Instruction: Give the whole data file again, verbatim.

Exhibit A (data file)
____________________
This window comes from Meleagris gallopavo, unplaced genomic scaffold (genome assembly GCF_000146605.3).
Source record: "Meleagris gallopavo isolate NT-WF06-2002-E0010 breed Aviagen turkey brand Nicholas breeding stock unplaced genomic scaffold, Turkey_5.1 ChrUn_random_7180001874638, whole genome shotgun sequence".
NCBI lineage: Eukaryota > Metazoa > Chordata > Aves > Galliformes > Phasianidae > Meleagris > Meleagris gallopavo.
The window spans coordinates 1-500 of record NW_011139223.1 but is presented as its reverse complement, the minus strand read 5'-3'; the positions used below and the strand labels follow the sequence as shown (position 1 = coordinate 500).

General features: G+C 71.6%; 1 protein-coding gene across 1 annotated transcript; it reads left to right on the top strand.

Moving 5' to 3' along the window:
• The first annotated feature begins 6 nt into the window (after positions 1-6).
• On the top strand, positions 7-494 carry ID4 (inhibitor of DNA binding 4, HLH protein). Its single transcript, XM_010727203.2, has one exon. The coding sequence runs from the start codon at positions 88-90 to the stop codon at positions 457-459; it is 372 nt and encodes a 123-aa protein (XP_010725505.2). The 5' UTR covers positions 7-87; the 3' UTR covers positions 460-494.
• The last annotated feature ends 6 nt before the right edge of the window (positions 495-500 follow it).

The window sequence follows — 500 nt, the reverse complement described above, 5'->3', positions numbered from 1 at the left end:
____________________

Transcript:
This window comes from Meleagris gallopavo, unplaced genomic scaffold (genome assembly GCF_000146605.3).
Source record: "Meleagris gallopavo isolate NT-WF06-2002-E0010 breed Aviagen turkey brand Nicholas breeding stock unplaced genomic scaffold, Turkey_5.1 ChrUn_random_7180001874638, whole genome shotgun sequence".
NCBI lineage: Eukaryota > Metazoa > Chordata > Aves > Galliformes > Phasianidae > Meleagris > Meleagris gallopavo.
The window spans coordinates 1-500 of record NW_011139223.1 but is presented as its reverse complement, the minus strand read 5'-3'; the positions used below and the strand labels follow the sequence as shown (position 1 = coordinate 500).

General features: G+C 71.6%; 1 protein-coding gene across 1 annotated transcript; it reads left to right on the top strand.

Moving 5' to 3' along the window:
• The first annotated feature begins 6 nt into the window (after positions 1-6).
• On the top strand, positions 7-494 carry ID4 (inhibitor of DNA binding 4, HLH protein). Its single transcript, XM_010727203.2, has one exon. The coding sequence runs from the start codon at positions 88-90 to the stop codon at positions 457-459; it is 372 nt and encodes a 123-aa protein (XP_010725505.2). The 5' UTR covers positions 7-87; the 3' UTR covers positions 460-494.
• The last annotated feature ends 6 nt before the right edge of the window (positions 495-500 follow it).

The window sequence follows — 500 nt, the reverse complement described above, 5'->3', positions numbered from 1 at the left end: